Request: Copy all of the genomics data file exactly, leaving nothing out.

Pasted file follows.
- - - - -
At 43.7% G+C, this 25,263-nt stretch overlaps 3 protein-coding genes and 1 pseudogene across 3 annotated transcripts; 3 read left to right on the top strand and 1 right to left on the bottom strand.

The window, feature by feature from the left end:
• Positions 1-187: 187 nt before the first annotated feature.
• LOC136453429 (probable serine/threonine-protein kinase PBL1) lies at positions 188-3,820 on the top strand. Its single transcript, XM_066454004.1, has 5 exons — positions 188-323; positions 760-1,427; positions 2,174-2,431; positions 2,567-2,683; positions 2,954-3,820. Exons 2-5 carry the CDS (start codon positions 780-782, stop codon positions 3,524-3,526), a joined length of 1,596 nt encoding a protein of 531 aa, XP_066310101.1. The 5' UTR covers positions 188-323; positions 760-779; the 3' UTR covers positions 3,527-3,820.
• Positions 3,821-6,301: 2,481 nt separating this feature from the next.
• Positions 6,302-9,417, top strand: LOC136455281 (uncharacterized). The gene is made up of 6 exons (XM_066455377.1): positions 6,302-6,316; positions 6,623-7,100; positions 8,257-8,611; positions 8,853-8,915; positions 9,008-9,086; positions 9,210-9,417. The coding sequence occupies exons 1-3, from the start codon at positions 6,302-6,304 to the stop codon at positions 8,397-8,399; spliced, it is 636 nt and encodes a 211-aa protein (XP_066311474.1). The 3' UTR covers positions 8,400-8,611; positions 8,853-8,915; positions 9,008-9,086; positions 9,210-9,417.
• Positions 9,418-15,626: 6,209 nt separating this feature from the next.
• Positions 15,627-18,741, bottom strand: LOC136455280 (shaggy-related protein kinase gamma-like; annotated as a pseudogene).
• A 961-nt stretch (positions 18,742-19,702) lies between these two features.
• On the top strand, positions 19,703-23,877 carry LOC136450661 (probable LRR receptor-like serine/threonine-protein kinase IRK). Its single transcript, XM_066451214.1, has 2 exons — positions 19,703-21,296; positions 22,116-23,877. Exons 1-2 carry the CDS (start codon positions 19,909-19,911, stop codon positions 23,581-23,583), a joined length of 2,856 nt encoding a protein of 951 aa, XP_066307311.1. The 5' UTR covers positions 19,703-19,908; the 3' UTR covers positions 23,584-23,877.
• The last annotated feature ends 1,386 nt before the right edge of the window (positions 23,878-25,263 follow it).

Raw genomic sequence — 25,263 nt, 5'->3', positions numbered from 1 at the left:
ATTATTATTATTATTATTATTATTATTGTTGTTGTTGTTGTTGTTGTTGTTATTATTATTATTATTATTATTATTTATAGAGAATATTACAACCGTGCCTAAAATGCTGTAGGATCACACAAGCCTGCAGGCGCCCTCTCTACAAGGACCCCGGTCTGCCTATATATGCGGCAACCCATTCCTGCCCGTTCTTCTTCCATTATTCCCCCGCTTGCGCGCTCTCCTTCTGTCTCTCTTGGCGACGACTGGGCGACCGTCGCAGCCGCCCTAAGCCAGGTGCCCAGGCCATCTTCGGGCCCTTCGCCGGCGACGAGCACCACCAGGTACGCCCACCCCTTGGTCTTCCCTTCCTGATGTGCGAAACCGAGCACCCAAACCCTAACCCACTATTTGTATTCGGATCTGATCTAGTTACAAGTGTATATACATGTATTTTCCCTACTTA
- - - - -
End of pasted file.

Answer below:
At 43.7% G+C, this 25,263-nt stretch overlaps 3 protein-coding genes and 1 pseudogene across 3 annotated transcripts; 3 read left to right on the top strand and 1 right to left on the bottom strand.

The window, feature by feature from the left end:
• Positions 1-187: 187 nt before the first annotated feature.
• LOC136453429 (probable serine/threonine-protein kinase PBL1) lies at positions 188-3,820 on the top strand. Its single transcript, XM_066454004.1, has 5 exons — positions 188-323; positions 760-1,427; positions 2,174-2,431; positions 2,567-2,683; positions 2,954-3,820. Exons 2-5 carry the CDS (start codon positions 780-782, stop codon positions 3,524-3,526), a joined length of 1,596 nt encoding a protein of 531 aa, XP_066310101.1. The 5' UTR covers positions 188-323; positions 760-779; the 3' UTR covers positions 3,527-3,820.
• Positions 3,821-6,301: 2,481 nt separating this feature from the next.
• Positions 6,302-9,417, top strand: LOC136455281 (uncharacterized). The gene is made up of 6 exons (XM_066455377.1): positions 6,302-6,316; positions 6,623-7,100; positions 8,257-8,611; positions 8,853-8,915; positions 9,008-9,086; positions 9,210-9,417. The coding sequence occupies exons 1-3, from the start codon at positions 6,302-6,304 to the stop codon at positions 8,397-8,399; spliced, it is 636 nt and encodes a 211-aa protein (XP_066311474.1). The 3' UTR covers positions 8,400-8,611; positions 8,853-8,915; positions 9,008-9,086; positions 9,210-9,417.
• Positions 9,418-15,626: 6,209 nt separating this feature from the next.
• Positions 15,627-18,741, bottom strand: LOC136455280 (shaggy-related protein kinase gamma-like; annotated as a pseudogene).
• A 961-nt stretch (positions 18,742-19,702) lies between these two features.
• On the top strand, positions 19,703-23,877 carry LOC136450661 (probable LRR receptor-like serine/threonine-protein kinase IRK). Its single transcript, XM_066451214.1, has 2 exons — positions 19,703-21,296; positions 22,116-23,877. Exons 1-2 carry the CDS (start codon positions 19,909-19,911, stop codon positions 23,581-23,583), a joined length of 2,856 nt encoding a protein of 951 aa, XP_066307311.1. The 5' UTR covers positions 19,703-19,908; the 3' UTR covers positions 23,584-23,877.
• The last annotated feature ends 1,386 nt before the right edge of the window (positions 23,878-25,263 follow it).

Raw genomic sequence — 25,263 nt, 5'->3', positions numbered from 1 at the left:
ATTATTATTATTATTATTATTATTATTGTTGTTGTTGTTGTTGTTGTTGTTATTATTATTATTATTATTATTATTTATAGAGAATATTACAACCGTGCCTAAAATGCTGTAGGATCACACAAGCCTGCAGGCGCCCTCTCTACAAGGACCCCGGTCTGCCTATATATGCGGCAACCCATTCCTGCCCGTTCTTCTTCCATTATTCCCCCGCTTGCGCGCTCTCCTTCTGTCTCTCTTGGCGACGACTGGGCGACCGTCGCAGCCGCCCTAAGCCAGGTGCCCAGGCCATCTTCGGGCCCTTCGCCGGCGACGAGCACCACCAGGTACGCCCACCCCTTGGTCTTCCCTTCCTGATGTGCGAAACCGAGCACCCAAACCCTAACCCACTATTTGTATTCGGATCTGATCTAGTTACAAGTGTATATACATGTATTTTCCCTACTTA